A federal court should take into account a case involving U.S. EPA’s retroactive veto of a water permit for a mining project as it considers the legality of the Clean Power Plan, an opponent to the rule argued yesterday.
The Competitive Enterprise Institute told the U.S. Court of Appeals for the District of Columbia Circuit that the dissent in the water permit case "strongly supports" its arguments that EPA failed to adequately consider the costs and benefits of its power plant rule.
In a filing, CEI asked that the D.C. Circuit allow time for cost-benefit issues at upcoming oral arguments on the Clean Power Plan in September.
In the mining case, Arch Coal Inc. and its subsidiary, Mingo Logan Coal Co., had sought to overturn EPA’s 2011 veto of the water permit for the controversial Spruce No. 1 mine in Logan County, W.Va.
Last week, the D.C. Circuit upheld the agency’s withdrawal of the permit, finding that the agency adequately explained its decision and that the action fell under the "broad veto power" provided under the Clean Water Act (Greenwire, July 19).
While the D.C. Circuit sided with the Obama administration in the case, the Competitive Enterprise Institute yesterday argued that "the only judge to reach the cost-benefit issue" found that the permit should have been vacated.
Judge Brett Kavanaugh, an appointee of President George W. Bush, wrote in his dissent that EPA "must go back to the drawing board" on the water permit because its cost analysis was "one-sided."
"The bottom line is that EPA considered the benefits to animals of revoking the permit," Kavanaugh said, "but EPA never considered the costs to humans — coal miners, Mingo Logan’s shareholders, local businesses, and the like — of revoking the permit."
In the majority opinion, Judge Karen LeCraft Henderson, appointed by President George H. W. Bush, found that Arch Coal forfeited its claims about costs, though, because the company had failed to raise the issue to either EPA or to a lower court.
But Henderson wrote that she agreed with Kavanaugh’s conclusion that "reasoned decisionmaking requires assessing whether a proposed action would do more good than harm."
"Indeed, we do not quibble with his general premise — and that of the many legal luminaries he cites — that an agency should generally weigh the costs of its action against its benefits," Henderson wrote.
Unlike in the Mingo Logan case, CEI said, challengers to the Clean Power Plan haven’t forfeited cost as an issue because they’ve raised concerns throughout the rule process.
"Petitioners have explicitly argued that EPA’s cost-benefit analysis is invalid, identified specific costs that the Agency overlooked, and demonstrated quantitatively that the rule’s domestic costs outweigh its domestic benefits," the filing says. "Mingo Logan strongly supports those arguments."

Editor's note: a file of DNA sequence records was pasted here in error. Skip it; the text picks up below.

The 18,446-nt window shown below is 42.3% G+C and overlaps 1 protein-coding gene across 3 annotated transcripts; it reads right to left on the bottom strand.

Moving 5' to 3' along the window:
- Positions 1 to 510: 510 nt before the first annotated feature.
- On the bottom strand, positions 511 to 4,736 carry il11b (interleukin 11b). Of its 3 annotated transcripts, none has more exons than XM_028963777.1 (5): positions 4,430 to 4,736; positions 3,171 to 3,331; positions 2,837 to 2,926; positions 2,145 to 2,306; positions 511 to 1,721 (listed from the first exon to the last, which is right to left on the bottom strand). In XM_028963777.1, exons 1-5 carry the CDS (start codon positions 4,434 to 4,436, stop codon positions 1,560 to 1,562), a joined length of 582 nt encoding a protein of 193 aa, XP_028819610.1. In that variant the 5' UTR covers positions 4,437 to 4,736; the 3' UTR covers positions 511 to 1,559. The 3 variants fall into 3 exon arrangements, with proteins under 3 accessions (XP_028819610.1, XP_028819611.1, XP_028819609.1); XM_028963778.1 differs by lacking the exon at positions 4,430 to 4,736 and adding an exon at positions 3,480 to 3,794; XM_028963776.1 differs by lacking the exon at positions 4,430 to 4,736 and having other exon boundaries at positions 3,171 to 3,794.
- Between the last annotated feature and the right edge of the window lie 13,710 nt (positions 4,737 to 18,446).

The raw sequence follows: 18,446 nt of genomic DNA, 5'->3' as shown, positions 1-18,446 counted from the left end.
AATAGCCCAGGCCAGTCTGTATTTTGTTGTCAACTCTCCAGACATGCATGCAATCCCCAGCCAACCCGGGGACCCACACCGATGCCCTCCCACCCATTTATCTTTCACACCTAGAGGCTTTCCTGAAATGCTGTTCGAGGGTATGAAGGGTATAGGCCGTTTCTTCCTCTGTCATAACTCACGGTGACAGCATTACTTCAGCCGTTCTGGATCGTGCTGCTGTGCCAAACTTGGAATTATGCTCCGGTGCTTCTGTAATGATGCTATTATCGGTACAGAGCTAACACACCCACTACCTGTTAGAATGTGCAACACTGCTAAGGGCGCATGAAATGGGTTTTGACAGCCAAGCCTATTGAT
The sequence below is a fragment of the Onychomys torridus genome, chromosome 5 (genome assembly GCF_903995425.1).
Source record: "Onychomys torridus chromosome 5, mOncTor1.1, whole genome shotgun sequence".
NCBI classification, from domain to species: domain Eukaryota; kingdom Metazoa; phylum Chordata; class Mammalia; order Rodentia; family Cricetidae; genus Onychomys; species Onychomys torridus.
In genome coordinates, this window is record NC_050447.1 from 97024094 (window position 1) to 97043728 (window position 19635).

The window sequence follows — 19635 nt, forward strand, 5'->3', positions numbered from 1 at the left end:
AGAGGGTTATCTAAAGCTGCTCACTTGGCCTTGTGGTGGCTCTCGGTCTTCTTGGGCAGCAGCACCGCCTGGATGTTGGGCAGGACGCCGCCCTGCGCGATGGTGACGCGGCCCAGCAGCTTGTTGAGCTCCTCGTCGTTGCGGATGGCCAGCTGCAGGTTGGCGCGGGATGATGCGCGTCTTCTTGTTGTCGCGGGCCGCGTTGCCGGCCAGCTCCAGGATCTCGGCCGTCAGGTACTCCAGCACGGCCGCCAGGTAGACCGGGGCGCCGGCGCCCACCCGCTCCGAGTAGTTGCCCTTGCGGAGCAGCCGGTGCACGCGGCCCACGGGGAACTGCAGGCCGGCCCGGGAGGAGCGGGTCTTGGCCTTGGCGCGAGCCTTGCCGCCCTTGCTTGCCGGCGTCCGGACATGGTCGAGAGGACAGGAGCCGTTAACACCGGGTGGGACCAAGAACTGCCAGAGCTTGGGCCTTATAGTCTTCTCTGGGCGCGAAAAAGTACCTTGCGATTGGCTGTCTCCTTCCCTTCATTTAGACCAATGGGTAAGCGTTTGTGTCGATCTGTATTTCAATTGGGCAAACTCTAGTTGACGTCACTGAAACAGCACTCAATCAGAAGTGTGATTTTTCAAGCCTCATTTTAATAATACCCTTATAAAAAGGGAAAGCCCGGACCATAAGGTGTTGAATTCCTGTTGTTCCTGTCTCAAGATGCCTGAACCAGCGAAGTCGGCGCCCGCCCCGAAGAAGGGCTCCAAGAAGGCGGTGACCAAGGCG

Some legal experts have also mined the Mingo Logan decision for clues as to how easy it would be for a Republican administration to overturn the Clean Power Plan if the program is eventually upheld by the courts.
In the case of Mingo Logan, the Obama administration reversed a decision made by the George W. Bush administration. Henderson found that EPA "plainly relied" on information about water-quality changes that became available after the permit was issued.
Brian Potts, a partner at Perkins Coie, said that the decision to uphold EPA’s veto of the permit builds on prior court decisions that policies can be changed from one administration to the next, adding that it takes "some amount of work because you have to justify it."
"If you’re going to change it for policy reasons, you’re going to have to include some factual findings," Potts said. "This case does seem to pretty clearly say you can do it — you just have to justify it, and the court’s going to defer to your justification if there’s a rational connection."
In her opinion, Henderson cited a 2009 decision on the Federal Communications Commission’s policies on expletive language that found reversing a prior policy doesn’t trigger a tougher standard of view.
Daniel Farber, a professor of law at the University of California, Berkeley, said that while he supports the Clean Power Plan, he believes a future EPA could meet the required standard to overturn the program issued under Section 111(d) of the Clean Air Act.
"Since the record includes the fact that the previous regulation was in effect and also evidence about the effect of that rule in the meantime," Farber said, "EPA would have to provide a reasoned explanation of its determination that Section 111(d) does not apply or does not allow regulations of the type chosen by EPA or that those regulations are otherwise inappropriate."